Conclusion: don't use JSF simply because it's a "standard". Use other frameworks that are more actively developed and designed for the web. For component-based frameworks, the most popular are Tapestry and Wicket. Less popular ones are RIFE and Click.

If you still want to use JSF, you should probably use Seam, but don't simply use JSF because it's a standard. If it was a de-facto standard, that'd be another story.

Of course, you could also help improve JSF 2.0. But that's not scheduled for release until late 2008. I'm sure 2 or 3 commentors will claim we'll all be using Rails or Grails by then. ;-)

Posted in Java at Apr 16 2007, 12:40:45 PM MDT 14 Comments

AppFuse 2.0 M4 Released

The AppFuse Team is pleased to announce the release of AppFuse 2.0 M4! This release marks a milestone in the usability of AppFuse 2.x. A lot of folks (including myself) have been using AppFuse 2.0 on projects and have fixed quite a few issues. In addition to polishing the tutorials, we've fixed a fair amount of i18n bugs and packaging issues with modular archetypes.

We were hoping to get AMP's code generation and XFire integrated in M4, but were it's going to have to wait until M5.

AppFuse 2.0 is available as a Maven archetype. For information on creating a new project using this release, please see the QuickStart Guide.

If you've used AppFuse 1.x, but not 2.x, you'll want to read the FAQ and join the user mailing list if you have any questions. The Maven Reference Guide has a map of Ant » Maven commands.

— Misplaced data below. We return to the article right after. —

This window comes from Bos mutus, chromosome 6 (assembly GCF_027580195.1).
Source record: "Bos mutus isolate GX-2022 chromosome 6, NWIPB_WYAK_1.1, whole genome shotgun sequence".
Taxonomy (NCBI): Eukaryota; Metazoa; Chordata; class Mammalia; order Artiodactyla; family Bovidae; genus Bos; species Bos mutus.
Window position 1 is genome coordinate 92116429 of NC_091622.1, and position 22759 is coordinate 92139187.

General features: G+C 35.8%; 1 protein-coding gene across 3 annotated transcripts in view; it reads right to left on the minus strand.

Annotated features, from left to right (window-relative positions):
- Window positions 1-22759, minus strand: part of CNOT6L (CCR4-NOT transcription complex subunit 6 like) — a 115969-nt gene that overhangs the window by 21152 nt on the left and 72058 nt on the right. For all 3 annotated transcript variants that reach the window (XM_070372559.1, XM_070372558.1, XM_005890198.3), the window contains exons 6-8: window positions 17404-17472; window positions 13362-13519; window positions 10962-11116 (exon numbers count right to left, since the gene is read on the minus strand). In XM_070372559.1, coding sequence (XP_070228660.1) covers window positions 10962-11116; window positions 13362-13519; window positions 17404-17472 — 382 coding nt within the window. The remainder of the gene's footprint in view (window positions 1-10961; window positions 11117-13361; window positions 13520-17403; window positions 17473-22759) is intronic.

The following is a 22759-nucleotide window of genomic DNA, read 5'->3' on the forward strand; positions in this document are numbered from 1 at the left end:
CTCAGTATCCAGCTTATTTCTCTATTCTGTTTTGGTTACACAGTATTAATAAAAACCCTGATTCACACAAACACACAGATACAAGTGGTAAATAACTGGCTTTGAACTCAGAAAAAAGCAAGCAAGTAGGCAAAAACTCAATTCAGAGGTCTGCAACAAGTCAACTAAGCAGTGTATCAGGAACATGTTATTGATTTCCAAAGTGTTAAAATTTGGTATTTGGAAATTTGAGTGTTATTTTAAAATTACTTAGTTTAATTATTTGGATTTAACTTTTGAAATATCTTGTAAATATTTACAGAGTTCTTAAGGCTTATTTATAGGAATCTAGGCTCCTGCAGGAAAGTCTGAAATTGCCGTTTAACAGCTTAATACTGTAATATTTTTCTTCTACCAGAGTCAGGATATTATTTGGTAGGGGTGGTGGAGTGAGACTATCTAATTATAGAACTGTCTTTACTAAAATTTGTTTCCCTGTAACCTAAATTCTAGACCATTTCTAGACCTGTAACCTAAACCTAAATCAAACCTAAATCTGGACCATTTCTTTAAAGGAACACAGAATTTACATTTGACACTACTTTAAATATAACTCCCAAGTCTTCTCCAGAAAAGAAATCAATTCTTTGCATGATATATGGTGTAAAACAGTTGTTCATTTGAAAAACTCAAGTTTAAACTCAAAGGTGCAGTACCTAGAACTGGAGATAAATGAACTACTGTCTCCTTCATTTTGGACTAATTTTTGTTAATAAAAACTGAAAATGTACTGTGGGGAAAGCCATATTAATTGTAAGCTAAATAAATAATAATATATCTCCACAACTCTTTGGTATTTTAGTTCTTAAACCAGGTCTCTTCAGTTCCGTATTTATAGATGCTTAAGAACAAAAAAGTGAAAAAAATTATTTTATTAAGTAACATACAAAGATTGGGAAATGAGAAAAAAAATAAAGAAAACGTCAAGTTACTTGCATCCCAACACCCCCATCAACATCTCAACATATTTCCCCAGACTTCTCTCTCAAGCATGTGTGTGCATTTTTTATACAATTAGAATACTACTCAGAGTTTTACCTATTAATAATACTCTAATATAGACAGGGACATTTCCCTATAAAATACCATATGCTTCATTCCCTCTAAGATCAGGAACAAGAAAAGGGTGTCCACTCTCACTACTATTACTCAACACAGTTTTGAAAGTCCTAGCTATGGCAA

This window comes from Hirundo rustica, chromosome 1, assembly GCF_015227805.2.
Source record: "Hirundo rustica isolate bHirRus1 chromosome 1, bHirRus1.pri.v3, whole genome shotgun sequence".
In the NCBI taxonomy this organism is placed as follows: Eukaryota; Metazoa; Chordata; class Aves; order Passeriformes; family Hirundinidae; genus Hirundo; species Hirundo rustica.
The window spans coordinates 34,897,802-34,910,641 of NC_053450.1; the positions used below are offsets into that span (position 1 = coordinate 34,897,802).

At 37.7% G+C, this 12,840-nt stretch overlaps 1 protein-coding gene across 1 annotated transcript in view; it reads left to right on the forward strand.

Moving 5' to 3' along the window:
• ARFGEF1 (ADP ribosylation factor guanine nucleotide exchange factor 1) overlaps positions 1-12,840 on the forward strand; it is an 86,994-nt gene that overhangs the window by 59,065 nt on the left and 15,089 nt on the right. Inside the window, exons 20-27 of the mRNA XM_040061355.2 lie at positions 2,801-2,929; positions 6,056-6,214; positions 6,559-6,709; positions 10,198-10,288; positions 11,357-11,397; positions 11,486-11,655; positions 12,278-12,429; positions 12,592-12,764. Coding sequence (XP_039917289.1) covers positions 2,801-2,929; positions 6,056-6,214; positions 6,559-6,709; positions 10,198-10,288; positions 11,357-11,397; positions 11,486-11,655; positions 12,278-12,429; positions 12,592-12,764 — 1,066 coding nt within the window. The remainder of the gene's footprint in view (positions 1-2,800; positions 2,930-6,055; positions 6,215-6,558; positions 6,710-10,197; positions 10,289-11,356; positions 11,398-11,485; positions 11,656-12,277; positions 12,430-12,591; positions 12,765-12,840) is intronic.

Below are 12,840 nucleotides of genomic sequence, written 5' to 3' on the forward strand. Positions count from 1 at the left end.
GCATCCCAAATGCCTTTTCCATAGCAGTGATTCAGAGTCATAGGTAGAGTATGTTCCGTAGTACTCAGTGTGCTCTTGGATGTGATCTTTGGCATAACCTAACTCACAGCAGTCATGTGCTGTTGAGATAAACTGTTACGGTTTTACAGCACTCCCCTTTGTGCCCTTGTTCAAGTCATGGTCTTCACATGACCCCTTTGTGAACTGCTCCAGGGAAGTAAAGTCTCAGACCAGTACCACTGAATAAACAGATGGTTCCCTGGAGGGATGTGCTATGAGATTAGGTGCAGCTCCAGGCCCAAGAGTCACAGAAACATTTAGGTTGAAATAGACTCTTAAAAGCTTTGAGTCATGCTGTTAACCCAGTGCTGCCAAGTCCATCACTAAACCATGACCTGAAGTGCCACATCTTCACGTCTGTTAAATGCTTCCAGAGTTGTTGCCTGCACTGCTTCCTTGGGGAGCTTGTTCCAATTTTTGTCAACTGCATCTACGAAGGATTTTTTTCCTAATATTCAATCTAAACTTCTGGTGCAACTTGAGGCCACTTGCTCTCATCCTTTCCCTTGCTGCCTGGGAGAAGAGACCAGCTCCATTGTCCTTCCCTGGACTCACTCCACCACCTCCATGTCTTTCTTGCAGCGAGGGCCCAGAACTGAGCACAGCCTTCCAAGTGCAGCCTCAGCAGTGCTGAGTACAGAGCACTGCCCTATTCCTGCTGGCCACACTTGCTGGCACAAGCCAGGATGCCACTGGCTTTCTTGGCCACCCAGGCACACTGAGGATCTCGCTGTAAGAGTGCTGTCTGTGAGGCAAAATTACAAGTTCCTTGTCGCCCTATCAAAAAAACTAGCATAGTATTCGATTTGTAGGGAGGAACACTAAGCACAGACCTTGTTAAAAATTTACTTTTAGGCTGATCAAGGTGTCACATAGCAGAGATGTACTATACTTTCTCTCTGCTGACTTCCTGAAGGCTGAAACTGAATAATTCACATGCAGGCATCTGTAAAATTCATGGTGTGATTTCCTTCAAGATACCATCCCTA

The 2.0 series of AppFuse has a minumum requirement of the following specification versions:

  • Java Servlet 2.4 and JavaServer Pages (JSP) 2.0
  • Java 5 for Development (Java 1.4 for deployment using the Retrotranslator Plugin)

For more information, please see the 2.0 M4 Release Notes. To see how AppFuse 2.x works, please see the video demos.

Comments and issues should be sent to the mailing list.

We appreciate the time and effort everyone has put toward contributing code and documentation, posting to the mailing lists, and logging issues. We also greatly appreciate the help from our sponsors, particularly Atlassian, Cenqua, Contegix, JetBrains, and KGBInternet. Without them, working on this project wouldn't be nearly as much fun.

Posted in Java at Mar 24 2007, 04:33:21 PM MDT 5 Comments